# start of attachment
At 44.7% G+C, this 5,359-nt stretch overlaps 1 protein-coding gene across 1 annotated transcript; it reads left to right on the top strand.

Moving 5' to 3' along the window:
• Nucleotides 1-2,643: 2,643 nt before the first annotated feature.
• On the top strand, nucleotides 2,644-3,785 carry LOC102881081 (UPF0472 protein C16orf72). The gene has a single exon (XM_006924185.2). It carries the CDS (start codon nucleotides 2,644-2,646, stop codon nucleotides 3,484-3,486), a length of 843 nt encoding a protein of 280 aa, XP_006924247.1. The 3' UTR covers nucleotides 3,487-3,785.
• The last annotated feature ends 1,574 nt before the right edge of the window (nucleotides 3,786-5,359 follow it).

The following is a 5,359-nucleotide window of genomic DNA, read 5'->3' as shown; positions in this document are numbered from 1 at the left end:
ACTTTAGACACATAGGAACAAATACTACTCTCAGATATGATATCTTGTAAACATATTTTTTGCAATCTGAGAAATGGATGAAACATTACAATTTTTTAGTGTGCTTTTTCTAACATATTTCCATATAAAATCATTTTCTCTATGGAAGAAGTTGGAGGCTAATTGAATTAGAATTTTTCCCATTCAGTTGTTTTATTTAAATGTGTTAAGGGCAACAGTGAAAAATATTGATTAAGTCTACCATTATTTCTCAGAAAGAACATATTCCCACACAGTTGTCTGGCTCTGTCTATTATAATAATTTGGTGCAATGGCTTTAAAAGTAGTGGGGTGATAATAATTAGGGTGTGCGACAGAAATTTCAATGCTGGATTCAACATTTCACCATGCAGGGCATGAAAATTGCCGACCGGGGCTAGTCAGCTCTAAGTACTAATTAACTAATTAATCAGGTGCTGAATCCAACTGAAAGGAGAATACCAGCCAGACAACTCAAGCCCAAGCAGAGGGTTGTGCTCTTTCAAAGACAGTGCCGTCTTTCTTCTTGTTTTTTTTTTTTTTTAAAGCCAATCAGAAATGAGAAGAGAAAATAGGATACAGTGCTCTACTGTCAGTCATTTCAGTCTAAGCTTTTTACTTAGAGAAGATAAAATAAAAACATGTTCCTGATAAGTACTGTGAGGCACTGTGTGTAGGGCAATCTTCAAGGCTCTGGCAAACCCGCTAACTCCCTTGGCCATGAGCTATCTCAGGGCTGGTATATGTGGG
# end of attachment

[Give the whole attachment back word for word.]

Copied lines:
At 44.7% G+C, this 5,359-nt stretch overlaps 1 protein-coding gene across 1 annotated transcript; it reads left to right on the top strand.

Moving 5' to 3' along the window:
• Nucleotides 1-2,643: 2,643 nt before the first annotated feature.
• On the top strand, nucleotides 2,644-3,785 carry LOC102881081 (UPF0472 protein C16orf72). The gene has a single exon (XM_006924185.2). It carries the CDS (start codon nucleotides 2,644-2,646, stop codon nucleotides 3,484-3,486), a length of 843 nt encoding a protein of 280 aa, XP_006924247.1. The 3' UTR covers nucleotides 3,487-3,785.
• The last annotated feature ends 1,574 nt before the right edge of the window (nucleotides 3,786-5,359 follow it).

The following is a 5,359-nucleotide window of genomic DNA, read 5'->3' as shown; positions in this document are numbered from 1 at the left end:
ACTTTAGACACATAGGAACAAATACTACTCTCAGATATGATATCTTGTAAACATATTTTTTGCAATCTGAGAAATGGATGAAACATTACAATTTTTTAGTGTGCTTTTTCTAACATATTTCCATATAAAATCATTTTCTCTATGGAAGAAGTTGGAGGCTAATTGAATTAGAATTTTTCCCATTCAGTTGTTTTATTTAAATGTGTTAAGGGCAACAGTGAAAAATATTGATTAAGTCTACCATTATTTCTCAGAAAGAACATATTCCCACACAGTTGTCTGGCTCTGTCTATTATAATAATTTGGTGCAATGGCTTTAAAAGTAGTGGGGTGATAATAATTAGGGTGTGCGACAGAAATTTCAATGCTGGATTCAACATTTCACCATGCAGGGCATGAAAATTGCCGACCGGGGCTAGTCAGCTCTAAGTACTAATTAACTAATTAATCAGGTGCTGAATCCAACTGAAAGGAGAATACCAGCCAGACAACTCAAGCCCAAGCAGAGGGTTGTGCTCTTTCAAAGACAGTGCCGTCTTTCTTCTTGTTTTTTTTTTTTTTTAAAGCCAATCAGAAATGAGAAGAGAAAATAGGATACAGTGCTCTACTGTCAGTCATTTCAGTCTAAGCTTTTTACTTAGAGAAGATAAAATAAAAACATGTTCCTGATAAGTACTGTGAGGCACTGTGTGTAGGGCAATCTTCAAGGCTCTGGCAAACCCGCTAACTCCCTTGGCCATGAGCTATCTCAGGGCTGGTATATGTGGG